Cassius Stanley of Duke has declared for the 2020 NBA Draft. Stanley becomes the most recent ACC player to make his decision, as more and more college prospects deliberate draft decisions amid concerns with COVID-19.
Stanley, a freshman from California, announced the decision on Twitter.
— Cassius Stanley (@cassius_stanley) April 7, 2020
One of the most explosive players in the country this season, Stanley averaged 12.6 points and 4.9 rebounds per game. Stanley shot 47.4 percent from the floor (53.1 eFG%) and 36 percent from beyond the arc (3 3PA per game).
The 6-foot-6 Stanley played in 29 games and finished the year with 33 dunks. He was one of six players 6-foot-6 or shorter to finish the 2019-20 season with 30 or more dunks.
Stanley, who will turn 21 in August, is older for his class; he’s actually older than his sophomore teammate Tre Jones. In his state, Stanley referenced how age played a factor in his decision-making process. Jones declared for the draft two weeks ago, too.
At this point of his career, Stanley is strictly a finisher; during his freshman season, he dished out only 30 assists (6.6 percent assist rate) in nearly 800 minutes of action. Stanley will need to be able to hit spot-up jumpers on the next level to open up his closeout-attack game.
Quick Scout: Cassius Stanley
As of right now, Stanley’s abilities to work a ball screen or attack off the bounce in isolation are limited. He was credited with using only 16 pick-and-roll possessions this season, per Synergy Sports, although he showed flashes.
On isolation drives, Stanley showed the ability to put the ball on the floor, albeit with some issues. Outside of his spin move, Stanley struggles to change directions off his dribble. This causes him to operate mostly in a straight line, or until a turnover occurs.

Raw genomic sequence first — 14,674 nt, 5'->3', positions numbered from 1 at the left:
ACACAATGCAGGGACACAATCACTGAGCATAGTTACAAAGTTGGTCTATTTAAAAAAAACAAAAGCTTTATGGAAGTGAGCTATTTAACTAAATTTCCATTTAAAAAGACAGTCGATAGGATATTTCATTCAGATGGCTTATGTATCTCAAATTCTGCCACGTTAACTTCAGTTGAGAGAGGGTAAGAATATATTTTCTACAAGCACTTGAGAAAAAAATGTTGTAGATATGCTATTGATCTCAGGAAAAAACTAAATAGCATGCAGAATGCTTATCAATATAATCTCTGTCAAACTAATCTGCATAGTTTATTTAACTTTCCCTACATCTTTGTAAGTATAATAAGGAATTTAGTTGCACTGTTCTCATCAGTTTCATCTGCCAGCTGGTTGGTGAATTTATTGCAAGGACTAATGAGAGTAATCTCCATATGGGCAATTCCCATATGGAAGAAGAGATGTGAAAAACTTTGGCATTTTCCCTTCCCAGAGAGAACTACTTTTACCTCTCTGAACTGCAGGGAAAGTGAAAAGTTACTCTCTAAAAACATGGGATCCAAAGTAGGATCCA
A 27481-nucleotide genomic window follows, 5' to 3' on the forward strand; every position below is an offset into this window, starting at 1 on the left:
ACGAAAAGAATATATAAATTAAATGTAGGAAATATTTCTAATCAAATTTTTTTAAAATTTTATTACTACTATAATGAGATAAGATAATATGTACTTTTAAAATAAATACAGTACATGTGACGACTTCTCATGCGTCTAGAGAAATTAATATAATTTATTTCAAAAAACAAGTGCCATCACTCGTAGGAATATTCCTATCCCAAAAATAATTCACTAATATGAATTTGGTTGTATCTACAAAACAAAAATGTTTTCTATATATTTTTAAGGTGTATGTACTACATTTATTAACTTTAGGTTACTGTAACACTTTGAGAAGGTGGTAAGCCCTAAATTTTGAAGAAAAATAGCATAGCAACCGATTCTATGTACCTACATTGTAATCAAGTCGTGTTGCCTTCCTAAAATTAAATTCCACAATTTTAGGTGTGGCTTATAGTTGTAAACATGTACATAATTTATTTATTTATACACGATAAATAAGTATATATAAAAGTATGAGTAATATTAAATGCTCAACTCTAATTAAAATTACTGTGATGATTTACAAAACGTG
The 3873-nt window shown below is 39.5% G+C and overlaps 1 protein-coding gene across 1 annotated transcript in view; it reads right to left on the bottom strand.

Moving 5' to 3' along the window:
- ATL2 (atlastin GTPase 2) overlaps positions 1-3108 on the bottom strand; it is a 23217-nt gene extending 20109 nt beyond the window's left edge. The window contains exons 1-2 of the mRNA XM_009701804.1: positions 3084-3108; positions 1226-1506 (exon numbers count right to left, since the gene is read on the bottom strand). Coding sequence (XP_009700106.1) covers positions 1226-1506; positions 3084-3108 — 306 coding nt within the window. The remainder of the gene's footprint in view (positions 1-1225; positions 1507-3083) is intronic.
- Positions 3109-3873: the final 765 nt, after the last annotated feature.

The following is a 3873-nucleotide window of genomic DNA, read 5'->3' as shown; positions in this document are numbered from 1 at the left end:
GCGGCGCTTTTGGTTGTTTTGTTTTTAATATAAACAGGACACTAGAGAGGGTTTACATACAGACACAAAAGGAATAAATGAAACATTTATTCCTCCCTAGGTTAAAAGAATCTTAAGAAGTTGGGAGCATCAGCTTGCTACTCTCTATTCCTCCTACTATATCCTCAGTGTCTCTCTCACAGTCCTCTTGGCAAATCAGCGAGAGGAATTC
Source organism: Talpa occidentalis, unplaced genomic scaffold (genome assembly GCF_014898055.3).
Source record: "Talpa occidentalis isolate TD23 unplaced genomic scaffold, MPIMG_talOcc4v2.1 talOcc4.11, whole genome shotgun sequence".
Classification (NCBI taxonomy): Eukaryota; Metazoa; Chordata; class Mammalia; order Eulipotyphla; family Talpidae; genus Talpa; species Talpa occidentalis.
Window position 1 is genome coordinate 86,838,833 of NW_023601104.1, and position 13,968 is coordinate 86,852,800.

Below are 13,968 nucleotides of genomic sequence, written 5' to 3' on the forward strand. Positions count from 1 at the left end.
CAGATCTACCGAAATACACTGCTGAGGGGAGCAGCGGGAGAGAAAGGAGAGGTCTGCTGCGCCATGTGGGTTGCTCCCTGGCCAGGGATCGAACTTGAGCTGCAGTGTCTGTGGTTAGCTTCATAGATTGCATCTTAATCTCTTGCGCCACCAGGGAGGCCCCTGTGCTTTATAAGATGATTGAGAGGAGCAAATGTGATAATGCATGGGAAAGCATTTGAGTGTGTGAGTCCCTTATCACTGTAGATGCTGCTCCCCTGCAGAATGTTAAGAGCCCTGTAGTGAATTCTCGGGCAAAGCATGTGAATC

There are some healthy indicators, though. Stanley — who shoots a clean ball, with tight rotation — posted an effective shooting rate of 60.5 percent on spot-up no-dribble jumpers this season. He also connected on 73.3 percent of his 105 free throw attempts.
Stanley flashed good range (and balance) with his jumper on a few occasions. Later in the year, he showcased the ability to stick a 3-ball off movement, too. (While I mostly buy Stanley’s shot, I’m not sure he has legit movement-shooter skills.)
When it comes to absorbing contact — on both ends of the floor — Stanley has some struggles. Defensively, teams would look to post Stanley or drive bulkier wings right at him. And while Duke would occasionally look to post Stanley out of (lifted) Horns or flex sets, finishing through contact isn’t a strong suit of his. He shot under 53 percent at the rim in the half court, per Synergy.
As a defender, Stanley lost sight of the ball from time to time in help situations, but he’s far from a space cadet. His help instincts are mostly fine. In a pressure-packed denial defense like Duke, though, it’s a bit a surprise that Stanley (who is explosive but not long) averaged just 1 steal per 40 minutes.
There’s no questioning his record-setting leaping abilities (he has rocket boosters for legs); however, added upper body strength would go a long way.
Off the top of my head, I’d rank Stanley as one of the top 45-55 prospects in the draft. His athleticism may allow him to jump another tier or two, though.